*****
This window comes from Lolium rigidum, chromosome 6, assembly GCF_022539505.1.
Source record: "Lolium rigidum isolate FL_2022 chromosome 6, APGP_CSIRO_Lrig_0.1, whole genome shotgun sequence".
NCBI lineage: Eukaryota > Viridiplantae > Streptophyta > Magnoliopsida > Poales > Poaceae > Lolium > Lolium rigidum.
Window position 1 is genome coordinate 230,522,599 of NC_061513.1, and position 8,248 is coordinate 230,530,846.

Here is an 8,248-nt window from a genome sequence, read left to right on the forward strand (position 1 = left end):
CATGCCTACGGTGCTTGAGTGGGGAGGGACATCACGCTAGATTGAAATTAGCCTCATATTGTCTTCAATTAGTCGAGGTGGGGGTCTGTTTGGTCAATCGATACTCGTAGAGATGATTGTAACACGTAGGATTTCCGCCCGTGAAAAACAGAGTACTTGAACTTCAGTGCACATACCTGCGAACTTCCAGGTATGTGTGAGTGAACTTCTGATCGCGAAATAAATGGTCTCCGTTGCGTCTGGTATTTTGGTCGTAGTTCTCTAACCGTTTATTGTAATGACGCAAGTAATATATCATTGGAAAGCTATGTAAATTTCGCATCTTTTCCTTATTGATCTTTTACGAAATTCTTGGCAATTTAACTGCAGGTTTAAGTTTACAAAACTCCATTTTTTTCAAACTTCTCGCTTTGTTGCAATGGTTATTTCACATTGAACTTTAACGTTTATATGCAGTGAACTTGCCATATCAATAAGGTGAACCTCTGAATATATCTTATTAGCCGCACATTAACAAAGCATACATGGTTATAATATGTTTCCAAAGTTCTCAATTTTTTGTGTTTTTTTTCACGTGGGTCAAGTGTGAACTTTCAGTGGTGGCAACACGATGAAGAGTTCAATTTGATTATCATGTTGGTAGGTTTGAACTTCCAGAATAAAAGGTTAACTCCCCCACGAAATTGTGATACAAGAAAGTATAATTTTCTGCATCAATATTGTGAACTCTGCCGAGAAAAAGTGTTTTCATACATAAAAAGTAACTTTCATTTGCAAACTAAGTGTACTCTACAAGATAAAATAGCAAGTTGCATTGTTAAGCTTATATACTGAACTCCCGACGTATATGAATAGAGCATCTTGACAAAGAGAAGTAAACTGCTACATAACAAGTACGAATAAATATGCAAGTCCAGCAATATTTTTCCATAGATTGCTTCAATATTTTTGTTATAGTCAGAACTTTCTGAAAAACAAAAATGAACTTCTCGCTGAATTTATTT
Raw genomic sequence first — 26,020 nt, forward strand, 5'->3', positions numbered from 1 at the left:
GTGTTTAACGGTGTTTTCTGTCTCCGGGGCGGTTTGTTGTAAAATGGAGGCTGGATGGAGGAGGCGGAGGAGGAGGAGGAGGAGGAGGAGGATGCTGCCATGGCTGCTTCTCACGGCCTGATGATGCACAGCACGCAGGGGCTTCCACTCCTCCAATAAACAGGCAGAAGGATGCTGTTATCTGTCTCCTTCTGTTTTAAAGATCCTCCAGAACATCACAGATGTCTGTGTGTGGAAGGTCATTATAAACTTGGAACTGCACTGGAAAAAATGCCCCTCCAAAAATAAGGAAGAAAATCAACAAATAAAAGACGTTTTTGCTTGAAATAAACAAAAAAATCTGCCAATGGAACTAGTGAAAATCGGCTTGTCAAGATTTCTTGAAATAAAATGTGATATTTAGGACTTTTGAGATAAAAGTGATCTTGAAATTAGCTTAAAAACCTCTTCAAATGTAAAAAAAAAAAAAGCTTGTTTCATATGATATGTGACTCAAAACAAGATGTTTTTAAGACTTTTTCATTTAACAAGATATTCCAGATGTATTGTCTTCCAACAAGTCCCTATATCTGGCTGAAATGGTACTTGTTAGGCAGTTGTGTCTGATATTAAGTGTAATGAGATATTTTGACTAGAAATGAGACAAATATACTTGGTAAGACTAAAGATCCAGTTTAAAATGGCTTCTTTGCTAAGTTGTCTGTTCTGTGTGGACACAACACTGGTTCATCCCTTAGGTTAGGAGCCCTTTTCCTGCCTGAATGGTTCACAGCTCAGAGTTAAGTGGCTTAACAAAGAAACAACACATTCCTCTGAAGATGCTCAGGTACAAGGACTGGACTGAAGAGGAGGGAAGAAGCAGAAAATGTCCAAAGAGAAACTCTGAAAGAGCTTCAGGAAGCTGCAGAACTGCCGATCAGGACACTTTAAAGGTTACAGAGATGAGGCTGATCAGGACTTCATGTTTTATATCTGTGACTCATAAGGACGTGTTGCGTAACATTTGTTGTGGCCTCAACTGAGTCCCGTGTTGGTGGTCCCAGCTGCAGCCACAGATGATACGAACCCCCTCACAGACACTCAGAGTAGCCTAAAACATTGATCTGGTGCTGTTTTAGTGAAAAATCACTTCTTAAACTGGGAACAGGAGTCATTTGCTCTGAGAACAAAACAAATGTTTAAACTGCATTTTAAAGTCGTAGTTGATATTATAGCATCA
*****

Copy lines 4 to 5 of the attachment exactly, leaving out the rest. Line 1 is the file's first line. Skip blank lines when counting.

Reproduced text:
Window position 1 is genome coordinate 230,522,599 of NC_061513.1, and position 8,248 is coordinate 230,530,846.

Here is an 8,248-nt window from a genome sequence, read left to right on the forward strand (position 1 = left end):